Over the previous three volumes of Preacher Garth Ennis introduced a whole host of memorable supporting characters. They’re so rich and compelling that Ancient History has no need of the main cast as it in turn spotlights the Saint of Killers, Arseface, and Jesse’s brutal maternal cousins, here referred to as the Good Old Boys.

It’s the Saint of Killers who occupies the most pages. In his introduction Ennis refers to the myths of the Western, then delivers his version of them, occurring in the days when the Saint was human. “Back when he was just a man, before the world shook to thunder of his guns, there was yet some good in his heart: and that was the tragedy.” Steve Pugh illustrates, capturing the weatherbeaten hide toughness of the old soldier just wanting to make his way home, yet challenged at every turn. Ennis freely admits the character was based on Clint Eastwood’s movie loners, and just like them he’s offered that brief moment of happiness and redemption before it’s whisked away and their true nature guides them inexorably toward their fate.

Unfortunately, halfway through, the tale loses its way. The tall in the saddle stuff creates a fine threatening mood, but Ennis has to convert an ordinary hate-fueled sharpshooter into an immortal instrument of Celestial vengeance. He reverts to Hellblazer territory as hell freezes over. Carlos Ezquerra illustrates this portion, yet Pugh is nevertheless rushed on the final chapter in which Ennis removes any residual sympathy for the character.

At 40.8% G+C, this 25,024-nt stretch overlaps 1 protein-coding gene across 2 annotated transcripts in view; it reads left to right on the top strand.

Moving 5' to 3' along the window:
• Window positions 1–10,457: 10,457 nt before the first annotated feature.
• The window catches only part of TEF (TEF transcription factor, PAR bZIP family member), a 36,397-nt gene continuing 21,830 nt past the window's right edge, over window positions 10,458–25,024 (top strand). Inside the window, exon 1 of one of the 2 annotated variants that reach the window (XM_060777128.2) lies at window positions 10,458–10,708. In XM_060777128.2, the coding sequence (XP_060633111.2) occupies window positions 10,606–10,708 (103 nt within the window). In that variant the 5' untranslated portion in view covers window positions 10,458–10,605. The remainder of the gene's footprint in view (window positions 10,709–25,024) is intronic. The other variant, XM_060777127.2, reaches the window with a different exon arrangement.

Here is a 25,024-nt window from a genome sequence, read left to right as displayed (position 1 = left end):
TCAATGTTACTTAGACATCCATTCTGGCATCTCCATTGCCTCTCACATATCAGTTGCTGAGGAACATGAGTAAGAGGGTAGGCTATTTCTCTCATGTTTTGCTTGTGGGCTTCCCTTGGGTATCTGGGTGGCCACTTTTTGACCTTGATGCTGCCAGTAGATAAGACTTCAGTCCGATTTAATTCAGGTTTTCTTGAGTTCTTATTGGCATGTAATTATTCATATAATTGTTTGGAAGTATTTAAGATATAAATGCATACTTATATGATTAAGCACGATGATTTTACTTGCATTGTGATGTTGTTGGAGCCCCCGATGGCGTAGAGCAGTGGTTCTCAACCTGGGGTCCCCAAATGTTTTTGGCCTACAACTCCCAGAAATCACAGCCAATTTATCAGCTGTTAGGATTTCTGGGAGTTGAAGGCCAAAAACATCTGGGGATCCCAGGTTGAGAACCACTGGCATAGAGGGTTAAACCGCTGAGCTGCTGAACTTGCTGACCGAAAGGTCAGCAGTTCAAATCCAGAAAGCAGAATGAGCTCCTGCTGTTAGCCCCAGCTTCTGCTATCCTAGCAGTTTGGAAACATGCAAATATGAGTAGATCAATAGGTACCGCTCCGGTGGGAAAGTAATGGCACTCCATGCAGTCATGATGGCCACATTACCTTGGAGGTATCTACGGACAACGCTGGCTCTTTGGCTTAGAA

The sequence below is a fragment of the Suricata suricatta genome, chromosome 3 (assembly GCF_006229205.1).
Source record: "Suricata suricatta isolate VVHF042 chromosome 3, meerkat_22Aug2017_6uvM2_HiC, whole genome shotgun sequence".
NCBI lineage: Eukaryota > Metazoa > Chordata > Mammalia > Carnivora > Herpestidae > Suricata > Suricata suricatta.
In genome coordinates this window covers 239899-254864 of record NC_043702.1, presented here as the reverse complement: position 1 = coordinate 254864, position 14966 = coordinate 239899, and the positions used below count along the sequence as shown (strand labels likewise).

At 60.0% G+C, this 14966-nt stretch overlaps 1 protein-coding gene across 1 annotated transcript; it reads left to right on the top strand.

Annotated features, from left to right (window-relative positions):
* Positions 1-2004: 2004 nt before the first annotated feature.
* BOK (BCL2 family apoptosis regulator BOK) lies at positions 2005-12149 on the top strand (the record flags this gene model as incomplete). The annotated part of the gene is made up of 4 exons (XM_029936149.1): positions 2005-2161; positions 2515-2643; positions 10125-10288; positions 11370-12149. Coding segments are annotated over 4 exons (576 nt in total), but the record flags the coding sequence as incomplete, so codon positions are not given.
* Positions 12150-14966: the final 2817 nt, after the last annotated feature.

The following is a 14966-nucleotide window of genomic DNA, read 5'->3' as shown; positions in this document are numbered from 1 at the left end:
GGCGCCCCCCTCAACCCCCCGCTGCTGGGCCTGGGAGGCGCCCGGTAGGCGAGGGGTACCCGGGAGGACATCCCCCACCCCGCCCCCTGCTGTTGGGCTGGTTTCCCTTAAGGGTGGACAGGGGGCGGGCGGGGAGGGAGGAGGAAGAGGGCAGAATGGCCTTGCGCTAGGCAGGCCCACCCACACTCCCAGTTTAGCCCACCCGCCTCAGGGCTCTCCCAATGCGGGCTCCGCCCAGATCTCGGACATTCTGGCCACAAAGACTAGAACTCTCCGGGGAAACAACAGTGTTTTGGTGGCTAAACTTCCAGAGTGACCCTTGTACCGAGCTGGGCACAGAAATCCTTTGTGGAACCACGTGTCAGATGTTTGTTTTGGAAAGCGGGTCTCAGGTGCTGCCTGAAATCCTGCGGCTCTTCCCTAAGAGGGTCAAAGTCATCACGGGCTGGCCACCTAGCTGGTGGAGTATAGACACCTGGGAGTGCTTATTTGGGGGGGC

Arseface is the name applied to the son of Sheriff Root. A bodged attempt at suicide left him jawless and further facially disfigured, and as such he’d been a comedy figure in Gone to Texas. Ennis here turns that 180 degrees, displaying the relentless brutality and despair of his everyday life prior to the suicide attempt. There’s a decent sting in the tail to boot. It’s very good, or would be were it not for Richard Case’s two-dimensional art with its randomly placed shadows.

Ezquerra draws the final story, which is both creators on auotpilot. It’s Ennis’ B-movie, fifty pages of hillbilly jokes as assorted odious characters get what’s coming to them. There are elements of this throughout Preacher, but there’s no subtlety to Ezquerra’s cartooning as he exaggerates the jokes rather than playing them straight as Steve Dillon does. It’s like watching Michael McIntyre mug to the camera.

The material gathered here was originally released as spin-offs from the main series, and as such can be considered dispensable. Later specials are better and gathered alongside the main series, with a tale of Cassidy’s past leading off Dixie Fried.

In 2009 the Preacher books were re-formatted, spreading what was previously nine collections over six hardcover volumes, later re-issued as paperbacks. The entire Saint of Killers story can be found in Preacher Book Three, for which it provides the cover, while the remainder is in Preacher Book Four.